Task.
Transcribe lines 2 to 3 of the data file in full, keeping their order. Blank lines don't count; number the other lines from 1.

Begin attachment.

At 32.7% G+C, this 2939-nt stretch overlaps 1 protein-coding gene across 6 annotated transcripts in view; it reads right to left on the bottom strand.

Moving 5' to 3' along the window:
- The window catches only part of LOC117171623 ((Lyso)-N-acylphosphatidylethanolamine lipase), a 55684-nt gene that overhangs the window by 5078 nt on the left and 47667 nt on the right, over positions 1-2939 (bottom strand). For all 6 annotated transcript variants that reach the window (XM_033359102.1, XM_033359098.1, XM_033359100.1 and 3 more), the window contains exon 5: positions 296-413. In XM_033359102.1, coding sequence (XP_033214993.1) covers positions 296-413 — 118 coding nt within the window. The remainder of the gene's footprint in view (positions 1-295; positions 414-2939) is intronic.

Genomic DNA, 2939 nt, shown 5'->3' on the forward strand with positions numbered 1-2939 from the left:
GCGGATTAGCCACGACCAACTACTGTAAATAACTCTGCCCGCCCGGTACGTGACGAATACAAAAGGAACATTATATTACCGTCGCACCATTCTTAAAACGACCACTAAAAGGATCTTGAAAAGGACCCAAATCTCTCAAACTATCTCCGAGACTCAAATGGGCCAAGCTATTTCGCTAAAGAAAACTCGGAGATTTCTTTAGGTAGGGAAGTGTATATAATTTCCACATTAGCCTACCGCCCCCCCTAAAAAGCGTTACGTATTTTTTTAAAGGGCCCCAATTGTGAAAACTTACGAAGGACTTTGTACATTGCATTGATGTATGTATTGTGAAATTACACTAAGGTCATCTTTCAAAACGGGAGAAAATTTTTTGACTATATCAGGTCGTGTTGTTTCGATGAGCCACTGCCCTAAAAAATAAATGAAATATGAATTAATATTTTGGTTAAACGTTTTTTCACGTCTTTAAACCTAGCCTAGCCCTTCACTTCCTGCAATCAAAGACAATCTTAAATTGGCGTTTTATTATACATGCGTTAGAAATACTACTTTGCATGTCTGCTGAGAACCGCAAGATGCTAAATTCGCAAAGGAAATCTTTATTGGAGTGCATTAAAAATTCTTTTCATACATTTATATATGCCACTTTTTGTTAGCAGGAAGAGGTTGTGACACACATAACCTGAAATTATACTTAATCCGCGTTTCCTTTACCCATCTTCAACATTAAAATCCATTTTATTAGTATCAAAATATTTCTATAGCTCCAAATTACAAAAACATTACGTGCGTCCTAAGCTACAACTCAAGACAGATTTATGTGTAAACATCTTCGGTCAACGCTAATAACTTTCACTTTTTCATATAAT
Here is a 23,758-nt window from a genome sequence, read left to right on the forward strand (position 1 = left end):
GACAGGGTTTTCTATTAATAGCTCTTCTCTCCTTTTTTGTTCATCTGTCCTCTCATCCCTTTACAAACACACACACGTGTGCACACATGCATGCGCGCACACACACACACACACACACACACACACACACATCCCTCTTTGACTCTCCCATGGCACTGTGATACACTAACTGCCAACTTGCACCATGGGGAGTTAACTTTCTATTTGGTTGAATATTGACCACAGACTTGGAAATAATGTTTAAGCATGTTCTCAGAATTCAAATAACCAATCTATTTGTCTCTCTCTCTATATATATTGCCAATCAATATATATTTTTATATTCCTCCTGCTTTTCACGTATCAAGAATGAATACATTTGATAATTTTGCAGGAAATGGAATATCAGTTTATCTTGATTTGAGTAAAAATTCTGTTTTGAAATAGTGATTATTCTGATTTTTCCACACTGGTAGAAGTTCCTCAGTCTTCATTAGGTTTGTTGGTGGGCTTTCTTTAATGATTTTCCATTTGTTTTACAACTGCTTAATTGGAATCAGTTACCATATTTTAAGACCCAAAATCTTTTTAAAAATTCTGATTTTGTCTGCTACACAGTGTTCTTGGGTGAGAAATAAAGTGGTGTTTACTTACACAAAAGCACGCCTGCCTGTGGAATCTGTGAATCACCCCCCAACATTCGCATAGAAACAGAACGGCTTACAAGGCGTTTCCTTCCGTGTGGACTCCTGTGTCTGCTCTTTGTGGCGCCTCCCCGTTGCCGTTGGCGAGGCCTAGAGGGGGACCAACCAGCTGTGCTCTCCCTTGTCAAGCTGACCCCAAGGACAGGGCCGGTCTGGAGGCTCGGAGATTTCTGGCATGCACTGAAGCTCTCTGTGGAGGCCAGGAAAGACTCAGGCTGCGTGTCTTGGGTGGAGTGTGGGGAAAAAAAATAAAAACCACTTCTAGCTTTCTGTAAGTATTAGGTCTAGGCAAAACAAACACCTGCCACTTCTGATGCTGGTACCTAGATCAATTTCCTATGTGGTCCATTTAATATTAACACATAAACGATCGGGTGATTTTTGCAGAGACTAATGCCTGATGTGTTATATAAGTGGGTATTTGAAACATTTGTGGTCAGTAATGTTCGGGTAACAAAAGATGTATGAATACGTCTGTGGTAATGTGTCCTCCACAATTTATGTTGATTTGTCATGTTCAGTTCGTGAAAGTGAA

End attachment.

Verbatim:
Moving 5' to 3' along the window:
- The window catches only part of LOC117171623 ((Lyso)-N-acylphosphatidylethanolamine lipase), a 55684-nt gene that overhangs the window by 5078 nt on the left and 47667 nt on the right, over positions 1-2939 (bottom strand). For all 6 annotated transcript variants that reach the window (XM_033359102.1, XM_033359098.1, XM_033359100.1 and 3 more), the window contains exon 5: positions 296-413. In XM_033359102.1, coding sequence (XP_033214993.1) covers positions 296-413 — 118 coding nt within the window. The remainder of the gene's footprint in view (positions 1-295; positions 414-2939) is intronic.